"The first thing we do, let's kill all the lawyers," wrote William Shakespeare in Henry VI, Part II—or was it Christopher Marlowe? After more than 400 years, Marlowe has been given joint credit for all three of the Henry VI plays long thought to have been the work of Shakespeare alone, the Telegraph reports. Marlowe gets the credit in the upcoming New Oxford Shakespeare collection of Shakespeare's works. For the first new edition of the collection in 30 years, an international team of scholars worked to identify co-authors of Shakespeare works. The collection also includes works that Shakespeare has been declared the co-author of for the first time, like Thomas Kyd's The Spanish Tragedy.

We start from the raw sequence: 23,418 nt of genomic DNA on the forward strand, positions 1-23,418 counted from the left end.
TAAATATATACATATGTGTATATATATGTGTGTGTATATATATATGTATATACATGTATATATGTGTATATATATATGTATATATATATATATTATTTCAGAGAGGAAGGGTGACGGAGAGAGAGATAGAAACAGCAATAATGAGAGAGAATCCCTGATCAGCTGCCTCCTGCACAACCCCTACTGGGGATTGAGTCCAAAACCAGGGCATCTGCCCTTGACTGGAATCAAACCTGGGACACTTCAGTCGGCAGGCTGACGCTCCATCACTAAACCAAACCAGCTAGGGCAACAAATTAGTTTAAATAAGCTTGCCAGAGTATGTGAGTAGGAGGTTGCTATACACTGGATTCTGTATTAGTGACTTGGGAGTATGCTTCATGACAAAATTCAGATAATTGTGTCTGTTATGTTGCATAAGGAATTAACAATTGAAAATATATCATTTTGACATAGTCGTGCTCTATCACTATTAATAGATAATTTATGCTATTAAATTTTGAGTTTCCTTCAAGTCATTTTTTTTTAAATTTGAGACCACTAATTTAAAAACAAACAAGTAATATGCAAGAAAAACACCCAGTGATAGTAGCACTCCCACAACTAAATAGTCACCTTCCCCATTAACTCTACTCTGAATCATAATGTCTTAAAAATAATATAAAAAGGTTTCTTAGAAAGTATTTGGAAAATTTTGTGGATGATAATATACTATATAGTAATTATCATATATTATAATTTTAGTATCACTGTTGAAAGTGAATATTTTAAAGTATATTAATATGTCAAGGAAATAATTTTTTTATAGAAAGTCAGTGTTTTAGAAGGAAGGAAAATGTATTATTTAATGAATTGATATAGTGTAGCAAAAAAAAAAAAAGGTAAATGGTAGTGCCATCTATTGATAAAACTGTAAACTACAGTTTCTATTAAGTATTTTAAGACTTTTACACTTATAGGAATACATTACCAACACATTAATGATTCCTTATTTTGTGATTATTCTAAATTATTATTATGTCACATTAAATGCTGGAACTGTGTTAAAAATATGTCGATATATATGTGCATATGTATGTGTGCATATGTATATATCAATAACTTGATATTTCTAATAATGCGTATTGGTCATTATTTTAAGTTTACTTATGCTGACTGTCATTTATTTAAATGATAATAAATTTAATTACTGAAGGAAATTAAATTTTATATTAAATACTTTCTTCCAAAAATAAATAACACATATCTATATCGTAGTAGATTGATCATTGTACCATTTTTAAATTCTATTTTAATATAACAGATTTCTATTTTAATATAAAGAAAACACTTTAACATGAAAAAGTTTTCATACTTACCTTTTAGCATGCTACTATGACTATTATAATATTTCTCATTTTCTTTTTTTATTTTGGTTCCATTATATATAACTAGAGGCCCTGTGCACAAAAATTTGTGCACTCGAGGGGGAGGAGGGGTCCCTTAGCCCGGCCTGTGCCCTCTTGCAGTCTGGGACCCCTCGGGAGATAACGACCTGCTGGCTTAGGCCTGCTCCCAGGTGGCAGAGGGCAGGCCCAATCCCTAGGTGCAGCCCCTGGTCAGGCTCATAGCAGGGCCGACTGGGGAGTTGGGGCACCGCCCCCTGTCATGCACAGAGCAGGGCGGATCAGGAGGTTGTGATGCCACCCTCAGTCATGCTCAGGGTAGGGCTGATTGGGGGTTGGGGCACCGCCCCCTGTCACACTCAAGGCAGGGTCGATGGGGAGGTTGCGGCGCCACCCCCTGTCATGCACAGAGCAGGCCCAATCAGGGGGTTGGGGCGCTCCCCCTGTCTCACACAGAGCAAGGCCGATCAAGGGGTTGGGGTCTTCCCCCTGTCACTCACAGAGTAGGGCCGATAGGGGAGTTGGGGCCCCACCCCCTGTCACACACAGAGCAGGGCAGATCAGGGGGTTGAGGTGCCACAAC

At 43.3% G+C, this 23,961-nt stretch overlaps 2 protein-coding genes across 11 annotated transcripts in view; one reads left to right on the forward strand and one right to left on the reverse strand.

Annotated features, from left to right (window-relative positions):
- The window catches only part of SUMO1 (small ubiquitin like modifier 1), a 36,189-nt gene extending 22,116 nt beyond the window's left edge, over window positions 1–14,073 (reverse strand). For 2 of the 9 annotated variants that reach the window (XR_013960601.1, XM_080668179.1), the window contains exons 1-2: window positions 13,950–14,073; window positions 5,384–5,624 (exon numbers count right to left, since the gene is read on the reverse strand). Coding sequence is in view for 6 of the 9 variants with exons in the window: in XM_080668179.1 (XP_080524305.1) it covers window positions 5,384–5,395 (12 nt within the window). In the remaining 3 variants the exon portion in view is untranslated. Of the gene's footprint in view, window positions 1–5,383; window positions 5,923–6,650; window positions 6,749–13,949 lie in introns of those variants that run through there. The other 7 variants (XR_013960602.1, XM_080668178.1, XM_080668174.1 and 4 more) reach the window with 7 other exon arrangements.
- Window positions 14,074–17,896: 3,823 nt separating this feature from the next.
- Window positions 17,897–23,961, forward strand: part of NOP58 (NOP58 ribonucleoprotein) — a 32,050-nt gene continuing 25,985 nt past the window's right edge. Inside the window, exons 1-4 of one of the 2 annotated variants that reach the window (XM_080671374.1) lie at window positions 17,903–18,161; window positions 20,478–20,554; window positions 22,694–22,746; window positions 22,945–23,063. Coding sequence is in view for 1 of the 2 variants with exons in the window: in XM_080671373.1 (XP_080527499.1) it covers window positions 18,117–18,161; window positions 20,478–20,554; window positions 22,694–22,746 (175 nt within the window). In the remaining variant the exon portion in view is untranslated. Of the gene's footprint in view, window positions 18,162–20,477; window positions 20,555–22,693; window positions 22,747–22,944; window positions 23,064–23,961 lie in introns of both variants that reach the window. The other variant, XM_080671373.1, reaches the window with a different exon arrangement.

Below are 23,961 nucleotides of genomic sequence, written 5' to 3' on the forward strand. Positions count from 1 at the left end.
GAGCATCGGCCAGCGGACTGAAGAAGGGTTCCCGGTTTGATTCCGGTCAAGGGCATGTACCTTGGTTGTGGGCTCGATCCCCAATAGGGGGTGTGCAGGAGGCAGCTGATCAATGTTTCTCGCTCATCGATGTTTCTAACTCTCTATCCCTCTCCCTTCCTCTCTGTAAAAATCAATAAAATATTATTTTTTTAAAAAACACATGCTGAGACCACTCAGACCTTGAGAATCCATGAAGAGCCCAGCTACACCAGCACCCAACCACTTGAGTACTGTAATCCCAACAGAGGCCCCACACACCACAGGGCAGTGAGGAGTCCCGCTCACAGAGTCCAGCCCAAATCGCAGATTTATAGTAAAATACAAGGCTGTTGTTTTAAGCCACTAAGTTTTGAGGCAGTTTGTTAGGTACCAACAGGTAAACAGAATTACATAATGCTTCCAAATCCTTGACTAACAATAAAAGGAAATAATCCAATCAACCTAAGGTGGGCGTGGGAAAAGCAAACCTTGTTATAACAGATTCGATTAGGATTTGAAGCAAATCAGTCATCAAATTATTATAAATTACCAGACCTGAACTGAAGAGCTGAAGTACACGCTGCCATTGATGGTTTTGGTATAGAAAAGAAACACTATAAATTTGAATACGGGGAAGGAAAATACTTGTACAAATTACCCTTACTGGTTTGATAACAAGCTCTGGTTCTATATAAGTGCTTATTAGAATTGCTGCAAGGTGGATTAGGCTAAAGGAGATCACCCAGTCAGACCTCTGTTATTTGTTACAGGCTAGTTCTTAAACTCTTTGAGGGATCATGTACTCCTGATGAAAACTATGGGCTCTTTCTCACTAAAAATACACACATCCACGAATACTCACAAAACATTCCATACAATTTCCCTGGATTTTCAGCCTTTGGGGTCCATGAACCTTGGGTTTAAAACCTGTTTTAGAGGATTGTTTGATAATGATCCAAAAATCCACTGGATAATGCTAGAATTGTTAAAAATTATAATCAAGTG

Gary Taylor of Florida State University, one of the new edition's editors, tells the Guardian that the1986 edition identified eight of 39 plays as collaborations, and the new edition lists co-authors for 17 of 44 plays. He says the team has "strongly and clearly" identified Marlowe—who was stabbed to death in mysterious circumstances when he was just 29 years old—as co-author of the Henry VI plays, despite his supposed rivalry with Shakespeare. "We can now be confident that they didn’t just influence each other, but they worked with each other," Taylor says. "Rivals sometimes collaborate." (Portrait cleaning could drastically change the appearance of the Shakespeare we know.)